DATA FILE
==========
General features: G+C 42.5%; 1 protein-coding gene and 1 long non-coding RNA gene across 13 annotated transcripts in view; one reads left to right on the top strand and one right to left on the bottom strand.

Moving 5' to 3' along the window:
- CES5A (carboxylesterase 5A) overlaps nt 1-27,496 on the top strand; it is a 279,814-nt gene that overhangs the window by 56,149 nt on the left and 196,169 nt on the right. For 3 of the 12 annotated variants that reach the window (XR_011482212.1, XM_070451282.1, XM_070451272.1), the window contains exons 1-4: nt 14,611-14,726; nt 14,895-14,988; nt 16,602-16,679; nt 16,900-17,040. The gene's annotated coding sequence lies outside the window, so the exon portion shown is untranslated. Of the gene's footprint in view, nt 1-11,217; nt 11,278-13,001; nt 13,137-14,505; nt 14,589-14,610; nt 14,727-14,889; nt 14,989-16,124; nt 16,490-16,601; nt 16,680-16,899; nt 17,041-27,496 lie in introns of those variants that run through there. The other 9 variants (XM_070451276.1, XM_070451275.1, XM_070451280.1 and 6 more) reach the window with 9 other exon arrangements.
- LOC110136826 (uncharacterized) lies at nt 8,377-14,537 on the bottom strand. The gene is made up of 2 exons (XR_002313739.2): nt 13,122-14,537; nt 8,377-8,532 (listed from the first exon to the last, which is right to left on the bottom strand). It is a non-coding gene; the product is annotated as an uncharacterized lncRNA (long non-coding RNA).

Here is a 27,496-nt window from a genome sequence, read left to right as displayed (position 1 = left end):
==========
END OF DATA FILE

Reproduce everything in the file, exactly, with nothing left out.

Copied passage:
General features: G+C 42.5%; 1 protein-coding gene and 1 long non-coding RNA gene across 13 annotated transcripts in view; one reads left to right on the top strand and one right to left on the bottom strand.

Moving 5' to 3' along the window:
- CES5A (carboxylesterase 5A) overlaps nt 1-27,496 on the top strand; it is a 279,814-nt gene that overhangs the window by 56,149 nt on the left and 196,169 nt on the right. For 3 of the 12 annotated variants that reach the window (XR_011482212.1, XM_070451282.1, XM_070451272.1), the window contains exons 1-4: nt 14,611-14,726; nt 14,895-14,988; nt 16,602-16,679; nt 16,900-17,040. The gene's annotated coding sequence lies outside the window, so the exon portion shown is untranslated. Of the gene's footprint in view, nt 1-11,217; nt 11,278-13,001; nt 13,137-14,505; nt 14,589-14,610; nt 14,727-14,889; nt 14,989-16,124; nt 16,490-16,601; nt 16,680-16,899; nt 17,041-27,496 lie in introns of those variants that run through there. The other 9 variants (XM_070451276.1, XM_070451275.1, XM_070451280.1 and 6 more) reach the window with 9 other exon arrangements.
- LOC110136826 (uncharacterized) lies at nt 8,377-14,537 on the bottom strand. The gene is made up of 2 exons (XR_002313739.2): nt 13,122-14,537; nt 8,377-8,532 (listed from the first exon to the last, which is right to left on the bottom strand). It is a non-coding gene; the product is annotated as an uncharacterized lncRNA (long non-coding RNA).

Here is a 27,496-nt window from a genome sequence, read left to right as displayed (position 1 = left end):